This article is based on
Chapter 3 of "The Log Analysis Handbook" by E. R. Crain, P.Eng., published by Pennwell
Books 1986 Republished as "Crain's Logging Tool
Theory" in 2004 and updated annually through 2016.
Major update Dec 2018.
webpage version is the copyrighted intellectual
property of the author.
Do not copy or distribute in any form without explicit
The laterolog was put into service in 1949, predating
the induction log by 6 or 7 years, as a replacement for the ES Log
in salt mud environments. It was another invention by Henry Doll of
Schlumberger. Competitive tool designs were called Guard Logs or
Focused Logs. The objective was to focus the current from the tool
into the rock better than could be accomplished with the ES Log.
Tool designs evolved significantly over the years and modern tools
are in widespread use in both salt and fresh mud environments.
Laterologs work best in saltier muds or in normal
muds in high resistivity formations. They will not work in air
filled or cased holes
The laterolog is a direct current (DC)
tool based on Ohm's Law. The
tools have been
designed to produce reliable resistivity measurements in boreholes
containing highly saline drilling fluids and/or when surrounded
by highly resistive rocks. The logging current is prevented
from flowing up and down within the drilling fluid by placing
focusing electrodes (A1 and A2) on both sides of a central measure
electrode A0, as illustrated below. The focusing electrodes
force measure current to flow only in the lateral direction,
perpendicular to the axis of the logging device.
Schematic diagrams of laterolog 7 (left), laterolog
3 or Guard log (middle) and spherically focused log (right). Grey shading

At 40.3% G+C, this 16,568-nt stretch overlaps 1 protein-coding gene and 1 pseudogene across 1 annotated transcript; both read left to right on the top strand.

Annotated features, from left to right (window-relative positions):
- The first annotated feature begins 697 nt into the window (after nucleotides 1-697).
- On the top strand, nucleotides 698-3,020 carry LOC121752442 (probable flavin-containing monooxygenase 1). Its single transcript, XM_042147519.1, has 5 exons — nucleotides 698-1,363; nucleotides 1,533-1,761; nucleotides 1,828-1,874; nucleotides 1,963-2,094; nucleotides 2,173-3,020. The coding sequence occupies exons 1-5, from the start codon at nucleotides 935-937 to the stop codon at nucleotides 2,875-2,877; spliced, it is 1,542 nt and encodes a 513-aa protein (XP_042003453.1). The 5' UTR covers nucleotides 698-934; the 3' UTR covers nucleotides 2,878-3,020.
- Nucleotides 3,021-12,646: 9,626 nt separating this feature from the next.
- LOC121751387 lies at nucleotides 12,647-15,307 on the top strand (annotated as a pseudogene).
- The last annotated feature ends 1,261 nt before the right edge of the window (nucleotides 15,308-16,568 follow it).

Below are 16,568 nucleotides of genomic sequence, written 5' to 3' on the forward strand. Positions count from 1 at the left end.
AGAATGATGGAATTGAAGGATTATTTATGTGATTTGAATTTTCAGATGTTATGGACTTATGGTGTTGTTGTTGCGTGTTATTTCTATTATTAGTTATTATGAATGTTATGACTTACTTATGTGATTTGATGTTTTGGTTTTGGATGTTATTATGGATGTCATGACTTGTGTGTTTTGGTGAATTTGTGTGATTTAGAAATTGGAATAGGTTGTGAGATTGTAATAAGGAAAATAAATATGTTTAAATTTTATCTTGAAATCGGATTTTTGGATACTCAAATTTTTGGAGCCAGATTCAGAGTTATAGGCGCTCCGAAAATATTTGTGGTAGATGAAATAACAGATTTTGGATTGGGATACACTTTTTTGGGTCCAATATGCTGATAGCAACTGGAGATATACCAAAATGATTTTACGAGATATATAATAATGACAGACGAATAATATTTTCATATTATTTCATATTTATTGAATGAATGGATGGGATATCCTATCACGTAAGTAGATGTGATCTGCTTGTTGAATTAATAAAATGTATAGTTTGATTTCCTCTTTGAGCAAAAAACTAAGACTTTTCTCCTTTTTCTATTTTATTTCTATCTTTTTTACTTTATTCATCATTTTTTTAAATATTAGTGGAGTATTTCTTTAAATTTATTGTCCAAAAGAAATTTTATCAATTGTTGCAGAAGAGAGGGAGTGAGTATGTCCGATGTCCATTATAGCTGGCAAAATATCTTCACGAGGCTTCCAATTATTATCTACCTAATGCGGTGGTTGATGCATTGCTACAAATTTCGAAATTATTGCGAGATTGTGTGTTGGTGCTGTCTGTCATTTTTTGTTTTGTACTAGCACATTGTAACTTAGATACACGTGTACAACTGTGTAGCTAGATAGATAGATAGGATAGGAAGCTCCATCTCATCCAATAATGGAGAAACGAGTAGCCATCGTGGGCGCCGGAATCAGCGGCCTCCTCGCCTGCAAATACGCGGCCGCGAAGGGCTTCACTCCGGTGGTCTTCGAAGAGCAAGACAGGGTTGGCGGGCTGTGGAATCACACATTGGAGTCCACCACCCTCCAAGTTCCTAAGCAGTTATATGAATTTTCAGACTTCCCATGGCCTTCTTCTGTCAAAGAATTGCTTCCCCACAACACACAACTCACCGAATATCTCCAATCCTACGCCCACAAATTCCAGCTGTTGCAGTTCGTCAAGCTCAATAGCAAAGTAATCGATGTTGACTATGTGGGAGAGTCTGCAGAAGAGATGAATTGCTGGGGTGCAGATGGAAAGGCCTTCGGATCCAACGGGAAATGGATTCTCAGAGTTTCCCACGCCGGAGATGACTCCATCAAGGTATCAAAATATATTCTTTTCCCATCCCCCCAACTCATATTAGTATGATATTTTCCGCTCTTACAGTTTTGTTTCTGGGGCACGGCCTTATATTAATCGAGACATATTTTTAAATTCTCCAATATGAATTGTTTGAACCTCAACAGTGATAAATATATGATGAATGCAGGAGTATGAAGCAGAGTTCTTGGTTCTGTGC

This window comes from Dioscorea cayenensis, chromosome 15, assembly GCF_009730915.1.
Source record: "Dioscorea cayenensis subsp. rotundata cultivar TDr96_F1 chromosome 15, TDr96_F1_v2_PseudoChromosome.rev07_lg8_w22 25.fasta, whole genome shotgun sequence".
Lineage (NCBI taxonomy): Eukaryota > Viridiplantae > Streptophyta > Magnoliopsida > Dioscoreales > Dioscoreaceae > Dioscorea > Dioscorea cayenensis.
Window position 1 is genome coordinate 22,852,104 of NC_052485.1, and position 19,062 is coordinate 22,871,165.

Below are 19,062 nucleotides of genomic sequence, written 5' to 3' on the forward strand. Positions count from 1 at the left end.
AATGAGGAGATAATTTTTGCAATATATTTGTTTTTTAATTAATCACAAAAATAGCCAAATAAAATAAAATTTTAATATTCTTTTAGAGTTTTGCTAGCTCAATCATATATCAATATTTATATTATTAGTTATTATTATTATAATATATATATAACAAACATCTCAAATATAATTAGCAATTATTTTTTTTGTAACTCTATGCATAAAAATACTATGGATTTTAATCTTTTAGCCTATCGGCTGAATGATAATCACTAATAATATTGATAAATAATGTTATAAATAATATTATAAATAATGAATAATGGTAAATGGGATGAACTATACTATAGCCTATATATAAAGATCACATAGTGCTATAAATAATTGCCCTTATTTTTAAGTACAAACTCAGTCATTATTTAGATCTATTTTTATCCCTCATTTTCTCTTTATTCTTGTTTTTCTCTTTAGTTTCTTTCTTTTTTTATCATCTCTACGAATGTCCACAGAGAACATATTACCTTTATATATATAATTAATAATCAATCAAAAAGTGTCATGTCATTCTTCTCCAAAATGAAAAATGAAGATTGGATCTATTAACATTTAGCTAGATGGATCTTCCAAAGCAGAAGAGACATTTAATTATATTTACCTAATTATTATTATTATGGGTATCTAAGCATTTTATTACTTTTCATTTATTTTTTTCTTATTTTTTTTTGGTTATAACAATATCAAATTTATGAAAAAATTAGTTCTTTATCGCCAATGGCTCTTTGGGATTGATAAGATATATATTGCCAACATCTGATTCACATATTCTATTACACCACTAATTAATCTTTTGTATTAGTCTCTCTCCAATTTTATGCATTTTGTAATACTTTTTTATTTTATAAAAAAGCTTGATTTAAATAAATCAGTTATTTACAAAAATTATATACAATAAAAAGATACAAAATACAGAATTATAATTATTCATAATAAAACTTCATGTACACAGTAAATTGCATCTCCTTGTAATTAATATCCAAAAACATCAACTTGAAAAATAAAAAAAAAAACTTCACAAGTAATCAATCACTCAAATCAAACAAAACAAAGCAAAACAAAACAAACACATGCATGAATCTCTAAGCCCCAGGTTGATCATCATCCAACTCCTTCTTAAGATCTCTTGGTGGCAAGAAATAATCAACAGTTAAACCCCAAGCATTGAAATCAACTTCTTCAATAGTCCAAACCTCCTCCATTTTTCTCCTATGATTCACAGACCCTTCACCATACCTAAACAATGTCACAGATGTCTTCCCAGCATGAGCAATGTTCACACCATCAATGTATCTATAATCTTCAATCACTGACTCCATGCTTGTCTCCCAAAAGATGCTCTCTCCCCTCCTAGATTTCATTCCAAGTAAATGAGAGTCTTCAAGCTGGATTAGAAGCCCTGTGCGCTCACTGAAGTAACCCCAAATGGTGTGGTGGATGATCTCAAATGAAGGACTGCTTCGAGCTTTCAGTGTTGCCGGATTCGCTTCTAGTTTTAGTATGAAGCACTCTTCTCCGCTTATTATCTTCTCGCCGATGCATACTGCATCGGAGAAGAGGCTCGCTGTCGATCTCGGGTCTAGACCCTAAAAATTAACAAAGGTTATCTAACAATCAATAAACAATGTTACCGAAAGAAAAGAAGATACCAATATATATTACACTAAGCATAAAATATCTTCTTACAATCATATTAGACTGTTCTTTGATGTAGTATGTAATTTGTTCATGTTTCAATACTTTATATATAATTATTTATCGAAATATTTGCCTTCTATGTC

represents desired current path. The Laterolog 7 electrode
arrangements can be likened to two ES logs spliced together,
with one tool upside down. The center current electrode A0 is in
the middle of the current path. Guard electrodes A1 and A2 keep
the current focused. On the LL7, measure electrode pairs M1 and
M2 straddle the top and bottom current path boundary. The secret
is to keep the current flow constant to get an accurate
CAUTION: Older laterologs had unusual resistivity scales. Some
were linear with multiple backups, eg 0-100, 0-1000, 0-10000. Others
used a hybrid scale that managed to compress resistivity from zero
to infinity into a single track with no backups. Look at the Example
to see how it was done. Logarithmic scales appeared for the dual
laterolog and later tools to eliminate these problems. A backup
scale is still possible.
Note too that the SP was recorded 40+/- feet off depth and that part
of the log was sliced off and spliced back "on depth", if someone
remembered to do the task. Since the tools were run mostly in salt
mud and SP is not much use in salt mud, not a lot of attention was
paid to this problem. I tried to fix this in 1964 using the GR
memorizer panel. It worked on the bench but not at the wellsite due
to stray ground currents.
1. The Laterolog: A New Resistivity Logging Method With Electrodes Using
an Automatic Focusing System
H.G. Doll, Journal of Petroleum Technology, 1951
2. Dual Laterolog - Rxo Tool
J. Suau, P. Grimaldi, A. Poupon, P. Souhaite,
LATEROLOGS (LL3, LL7, Gaurd Logs, FoRxo Logs)